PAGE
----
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Study: Nobody Is Paying Attention on Your Conference Call

It’s 3:15 p.m. on a Wednesday, and I am deep, deep inside the guts of BaseballReference.com, the statistical mecca for MLB fanatics, conducting an exhaustive investigation on an issue of national importance: What was the greatest pitching season of all time? Was it Bob Gibson in ’68? Pedro Martinez in 2000? Clayton Kershaw in 2014? Browser tabs and Excel charts extend across my two computer screens like the dashboard of a junior analyst. The answer is coming into focus when, suddenly, a voice from the phone shocks me back into reality…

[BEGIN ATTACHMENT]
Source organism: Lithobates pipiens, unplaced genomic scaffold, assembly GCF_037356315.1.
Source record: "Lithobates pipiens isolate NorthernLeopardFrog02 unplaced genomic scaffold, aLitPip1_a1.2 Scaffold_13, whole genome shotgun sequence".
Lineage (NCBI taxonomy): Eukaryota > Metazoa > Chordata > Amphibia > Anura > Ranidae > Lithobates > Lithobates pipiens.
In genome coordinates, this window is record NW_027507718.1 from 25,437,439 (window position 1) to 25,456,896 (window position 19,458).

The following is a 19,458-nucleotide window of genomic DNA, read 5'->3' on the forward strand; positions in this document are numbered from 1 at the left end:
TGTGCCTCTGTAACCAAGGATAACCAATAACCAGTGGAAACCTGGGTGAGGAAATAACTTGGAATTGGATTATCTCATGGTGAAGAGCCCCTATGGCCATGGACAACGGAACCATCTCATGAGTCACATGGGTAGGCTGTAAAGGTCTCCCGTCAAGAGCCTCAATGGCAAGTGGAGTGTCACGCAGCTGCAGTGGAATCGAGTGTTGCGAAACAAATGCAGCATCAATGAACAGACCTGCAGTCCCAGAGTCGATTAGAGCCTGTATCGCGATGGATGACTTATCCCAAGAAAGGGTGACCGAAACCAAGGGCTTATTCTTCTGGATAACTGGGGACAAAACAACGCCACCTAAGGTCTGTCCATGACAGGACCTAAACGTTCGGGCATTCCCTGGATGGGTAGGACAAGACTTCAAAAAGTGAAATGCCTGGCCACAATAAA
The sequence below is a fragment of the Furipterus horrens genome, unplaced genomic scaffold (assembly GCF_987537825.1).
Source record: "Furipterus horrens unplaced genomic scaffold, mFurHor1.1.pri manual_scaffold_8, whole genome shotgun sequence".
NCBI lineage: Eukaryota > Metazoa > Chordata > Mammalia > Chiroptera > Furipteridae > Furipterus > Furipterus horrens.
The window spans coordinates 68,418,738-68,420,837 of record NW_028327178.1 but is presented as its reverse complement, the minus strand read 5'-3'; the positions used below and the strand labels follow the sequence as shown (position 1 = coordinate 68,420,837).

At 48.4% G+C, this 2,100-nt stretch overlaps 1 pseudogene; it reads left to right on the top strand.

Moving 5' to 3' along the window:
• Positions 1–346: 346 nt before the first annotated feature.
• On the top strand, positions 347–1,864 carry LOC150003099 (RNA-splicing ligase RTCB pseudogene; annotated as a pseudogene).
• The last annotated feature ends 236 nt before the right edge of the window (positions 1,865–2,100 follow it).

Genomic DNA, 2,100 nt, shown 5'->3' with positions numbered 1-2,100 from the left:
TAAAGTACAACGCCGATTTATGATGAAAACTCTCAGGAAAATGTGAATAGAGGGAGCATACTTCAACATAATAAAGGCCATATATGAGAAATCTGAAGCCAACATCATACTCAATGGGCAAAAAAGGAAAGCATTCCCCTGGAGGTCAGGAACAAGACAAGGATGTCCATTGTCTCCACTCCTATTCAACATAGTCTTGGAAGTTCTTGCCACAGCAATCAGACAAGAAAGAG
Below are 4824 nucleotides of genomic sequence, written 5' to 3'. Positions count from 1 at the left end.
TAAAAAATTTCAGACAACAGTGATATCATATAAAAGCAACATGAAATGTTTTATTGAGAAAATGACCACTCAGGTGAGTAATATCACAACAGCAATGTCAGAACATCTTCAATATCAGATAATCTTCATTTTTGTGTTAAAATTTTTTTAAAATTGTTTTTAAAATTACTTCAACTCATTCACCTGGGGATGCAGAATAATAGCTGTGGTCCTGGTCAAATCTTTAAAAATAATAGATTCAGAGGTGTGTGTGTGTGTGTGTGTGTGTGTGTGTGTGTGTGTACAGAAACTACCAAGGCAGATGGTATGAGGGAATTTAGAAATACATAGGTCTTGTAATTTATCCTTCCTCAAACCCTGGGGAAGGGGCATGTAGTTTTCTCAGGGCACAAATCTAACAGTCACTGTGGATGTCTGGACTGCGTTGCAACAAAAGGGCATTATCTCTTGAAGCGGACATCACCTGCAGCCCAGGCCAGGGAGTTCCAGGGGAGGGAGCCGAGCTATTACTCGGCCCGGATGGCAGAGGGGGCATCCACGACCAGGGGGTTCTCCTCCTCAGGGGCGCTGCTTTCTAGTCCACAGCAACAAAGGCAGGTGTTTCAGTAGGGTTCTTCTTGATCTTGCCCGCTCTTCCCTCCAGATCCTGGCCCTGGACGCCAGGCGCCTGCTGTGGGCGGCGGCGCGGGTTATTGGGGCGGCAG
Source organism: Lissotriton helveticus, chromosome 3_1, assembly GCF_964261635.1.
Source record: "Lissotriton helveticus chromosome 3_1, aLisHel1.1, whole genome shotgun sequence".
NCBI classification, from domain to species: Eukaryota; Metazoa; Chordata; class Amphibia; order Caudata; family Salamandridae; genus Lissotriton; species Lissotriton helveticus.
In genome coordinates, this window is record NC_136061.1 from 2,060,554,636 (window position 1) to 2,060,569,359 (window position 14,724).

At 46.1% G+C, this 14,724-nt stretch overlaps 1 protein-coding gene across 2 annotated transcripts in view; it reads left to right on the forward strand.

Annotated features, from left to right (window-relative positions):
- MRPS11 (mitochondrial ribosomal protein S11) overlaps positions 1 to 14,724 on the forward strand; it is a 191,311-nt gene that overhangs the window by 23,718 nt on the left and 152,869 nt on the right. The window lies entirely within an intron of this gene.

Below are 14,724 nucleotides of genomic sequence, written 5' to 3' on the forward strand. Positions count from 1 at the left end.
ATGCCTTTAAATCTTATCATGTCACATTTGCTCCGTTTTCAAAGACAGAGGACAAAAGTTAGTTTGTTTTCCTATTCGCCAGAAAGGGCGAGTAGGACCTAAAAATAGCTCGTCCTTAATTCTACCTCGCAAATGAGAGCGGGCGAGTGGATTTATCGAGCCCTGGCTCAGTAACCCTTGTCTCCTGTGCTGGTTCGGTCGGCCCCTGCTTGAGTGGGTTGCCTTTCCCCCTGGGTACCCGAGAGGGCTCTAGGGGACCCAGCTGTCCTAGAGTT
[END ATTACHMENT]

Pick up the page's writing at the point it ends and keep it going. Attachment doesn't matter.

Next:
… “Derek, what do you think? Derek. Derek!

Oh, that’s right. I’m on a conference call.

“Sorry, I was on mute,” I say.

I wasn’t on mute. What were they talking about? From my shallow working memory, I can make out a few words spoken while I was looking up Martinez’s strikeout numbers—headlines? narrative structure? something about never again using personal anecdotes as ledes?—and I take a deep breath.

“Well, I guess I’d like to begin by piggy-backing on that last point about anecdotal ledes…”

Read full article here from The Atlantic

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